Human Rights Language as a Double-Edged Sword: Examining the Clash on Freedom of Expression and Defamation of Religions in the UN System

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The global debate on the tensions between religious sensitivities and the right to freedom of expression has intensified over the last few years. From the Rushdie affair and the Danish cartoon affair to the Charlie Hebdo massacre in Paris and controversial legislation against blasphemy and hate speech, the debate on freedom of expression visà- vis religion has divided public opinion throughout the world.

This dispute has been particularly visible in the UN system, which adopted several resolutions condemning "defamation of religions” between 1999 and 2010. The sponsor of these resolutions has been the Organization of Islamic Cooperation (OIC), an intergovernmental organization comprising 57 member states in the Muslim-majority world, and OIC’s explicit ambition has been to redefine international free speech norms and outlaw religious defamation, either by adopting new legal instruments or by broadening the meaning of existing provisions in international law. By framing religious defamation as a human rights violation, the OIC has argued that defamatory speech targeting religions is a manifestation of e.g. racism, hate speech as well as a global security threat.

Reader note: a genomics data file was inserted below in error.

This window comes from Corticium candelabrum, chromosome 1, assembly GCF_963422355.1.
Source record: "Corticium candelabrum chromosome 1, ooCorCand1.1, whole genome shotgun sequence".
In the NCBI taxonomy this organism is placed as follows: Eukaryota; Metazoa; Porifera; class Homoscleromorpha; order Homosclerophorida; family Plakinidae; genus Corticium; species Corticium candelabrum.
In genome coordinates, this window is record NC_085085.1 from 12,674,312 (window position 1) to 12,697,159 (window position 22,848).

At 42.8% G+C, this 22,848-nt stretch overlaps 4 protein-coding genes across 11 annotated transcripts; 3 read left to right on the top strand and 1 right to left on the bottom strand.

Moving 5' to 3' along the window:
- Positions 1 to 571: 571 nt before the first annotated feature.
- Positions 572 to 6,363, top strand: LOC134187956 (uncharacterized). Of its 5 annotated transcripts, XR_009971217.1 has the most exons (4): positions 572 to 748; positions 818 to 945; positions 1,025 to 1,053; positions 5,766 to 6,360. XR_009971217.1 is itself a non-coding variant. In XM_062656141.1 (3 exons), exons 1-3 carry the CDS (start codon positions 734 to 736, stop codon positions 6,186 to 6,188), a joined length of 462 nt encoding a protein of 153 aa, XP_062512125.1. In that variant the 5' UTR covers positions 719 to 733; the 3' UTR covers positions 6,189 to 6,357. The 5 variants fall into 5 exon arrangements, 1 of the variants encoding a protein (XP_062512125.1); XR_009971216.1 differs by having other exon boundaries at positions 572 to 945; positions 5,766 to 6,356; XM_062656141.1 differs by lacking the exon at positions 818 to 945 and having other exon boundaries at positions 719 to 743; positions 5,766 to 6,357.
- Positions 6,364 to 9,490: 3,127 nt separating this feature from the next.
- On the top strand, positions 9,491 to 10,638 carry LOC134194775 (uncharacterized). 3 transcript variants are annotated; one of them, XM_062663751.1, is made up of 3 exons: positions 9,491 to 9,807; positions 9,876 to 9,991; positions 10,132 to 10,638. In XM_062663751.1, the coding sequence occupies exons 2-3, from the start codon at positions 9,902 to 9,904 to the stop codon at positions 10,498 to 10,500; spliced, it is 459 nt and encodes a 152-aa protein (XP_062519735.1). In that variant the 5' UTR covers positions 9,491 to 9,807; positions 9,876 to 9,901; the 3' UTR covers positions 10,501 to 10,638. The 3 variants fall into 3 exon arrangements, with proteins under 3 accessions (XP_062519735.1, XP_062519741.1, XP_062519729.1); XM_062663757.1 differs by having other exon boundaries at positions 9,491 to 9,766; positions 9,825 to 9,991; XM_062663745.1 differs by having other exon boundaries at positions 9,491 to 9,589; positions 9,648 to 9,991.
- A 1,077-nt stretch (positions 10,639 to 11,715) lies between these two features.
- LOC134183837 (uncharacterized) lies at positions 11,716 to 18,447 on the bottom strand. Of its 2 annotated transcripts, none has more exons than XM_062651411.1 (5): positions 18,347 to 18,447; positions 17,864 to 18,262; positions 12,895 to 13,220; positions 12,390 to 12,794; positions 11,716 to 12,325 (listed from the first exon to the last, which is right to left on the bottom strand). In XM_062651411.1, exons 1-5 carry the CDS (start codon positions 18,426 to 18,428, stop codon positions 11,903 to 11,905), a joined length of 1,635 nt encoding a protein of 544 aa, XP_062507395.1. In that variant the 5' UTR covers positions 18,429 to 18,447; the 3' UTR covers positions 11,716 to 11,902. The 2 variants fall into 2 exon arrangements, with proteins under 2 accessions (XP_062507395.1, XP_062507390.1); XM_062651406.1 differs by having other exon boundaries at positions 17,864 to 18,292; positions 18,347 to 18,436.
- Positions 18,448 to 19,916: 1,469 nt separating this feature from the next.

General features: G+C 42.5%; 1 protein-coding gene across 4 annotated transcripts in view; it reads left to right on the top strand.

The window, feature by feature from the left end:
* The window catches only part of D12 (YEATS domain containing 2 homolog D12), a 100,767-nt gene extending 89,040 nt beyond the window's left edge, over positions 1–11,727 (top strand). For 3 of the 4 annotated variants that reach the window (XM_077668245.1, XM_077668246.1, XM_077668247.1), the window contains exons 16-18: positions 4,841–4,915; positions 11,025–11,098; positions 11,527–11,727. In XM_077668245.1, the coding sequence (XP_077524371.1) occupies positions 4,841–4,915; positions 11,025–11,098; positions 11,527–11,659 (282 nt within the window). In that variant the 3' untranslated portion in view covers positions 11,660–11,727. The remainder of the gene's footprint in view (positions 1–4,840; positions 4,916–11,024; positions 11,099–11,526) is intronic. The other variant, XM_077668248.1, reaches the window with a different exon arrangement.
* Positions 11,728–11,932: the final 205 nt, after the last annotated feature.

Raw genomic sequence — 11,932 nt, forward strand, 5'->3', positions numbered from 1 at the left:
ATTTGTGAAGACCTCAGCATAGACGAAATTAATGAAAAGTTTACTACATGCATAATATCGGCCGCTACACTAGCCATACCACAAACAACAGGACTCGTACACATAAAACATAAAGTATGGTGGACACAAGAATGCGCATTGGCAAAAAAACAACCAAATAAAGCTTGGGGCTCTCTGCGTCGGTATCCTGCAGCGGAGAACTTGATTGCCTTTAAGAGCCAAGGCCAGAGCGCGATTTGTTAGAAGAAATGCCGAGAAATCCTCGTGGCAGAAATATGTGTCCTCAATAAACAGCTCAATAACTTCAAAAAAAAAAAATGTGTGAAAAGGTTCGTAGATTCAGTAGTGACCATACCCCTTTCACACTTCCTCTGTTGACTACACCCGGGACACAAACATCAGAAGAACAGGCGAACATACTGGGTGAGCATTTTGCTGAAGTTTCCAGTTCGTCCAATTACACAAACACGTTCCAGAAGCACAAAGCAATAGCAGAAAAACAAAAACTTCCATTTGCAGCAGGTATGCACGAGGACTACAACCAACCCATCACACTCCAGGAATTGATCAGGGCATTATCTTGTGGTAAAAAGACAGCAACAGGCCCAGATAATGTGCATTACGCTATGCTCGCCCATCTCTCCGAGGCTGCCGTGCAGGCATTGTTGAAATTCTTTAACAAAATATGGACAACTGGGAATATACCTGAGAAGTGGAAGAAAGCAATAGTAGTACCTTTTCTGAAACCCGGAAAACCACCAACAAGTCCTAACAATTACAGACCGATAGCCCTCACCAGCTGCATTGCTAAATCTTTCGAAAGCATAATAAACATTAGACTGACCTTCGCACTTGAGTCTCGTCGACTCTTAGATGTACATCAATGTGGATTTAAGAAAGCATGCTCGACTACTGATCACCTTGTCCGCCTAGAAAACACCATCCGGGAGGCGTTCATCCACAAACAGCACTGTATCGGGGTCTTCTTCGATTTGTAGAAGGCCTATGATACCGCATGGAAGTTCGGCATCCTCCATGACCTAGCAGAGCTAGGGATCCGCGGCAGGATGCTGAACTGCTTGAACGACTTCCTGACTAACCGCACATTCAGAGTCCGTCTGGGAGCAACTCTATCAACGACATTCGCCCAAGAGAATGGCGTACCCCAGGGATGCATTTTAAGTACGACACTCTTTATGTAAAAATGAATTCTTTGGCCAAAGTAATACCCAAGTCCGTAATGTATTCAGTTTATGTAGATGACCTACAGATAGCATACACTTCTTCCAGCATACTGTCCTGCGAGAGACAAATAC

On the other hand, OIC’s critics have argued that OIC’s leading member states are promoting and internationalizing authoritarian domestic censorship norms. On the basis of the norms literature in International Relations and inspired by normative theory, this project examines how the different actors in the UN system frame their arguments in different ways; how they compete to define and redefine the content of “universal human rights” and how liberal and secular human rights terminology is being used to legitimize rivalling political agendas. The thesis argues that human rights language is a double-edged sword which can be used to empower individuals and dissenting minorities, but it can also be used to bolster state authorities and cultural orthodoxy at the expense of dissenting individuals and deviating minorities.
Original languageEnglish
Place of PublicationLondon
PublisherKing's College London, Department of War Studies
Number of pages355
Publication statusPublished - 2017


  • Freedom of Expression
  • Censorship
  • Blasphemy
  • United Nations
  • Organization of Islamic Cooperation
  • Hate Speech


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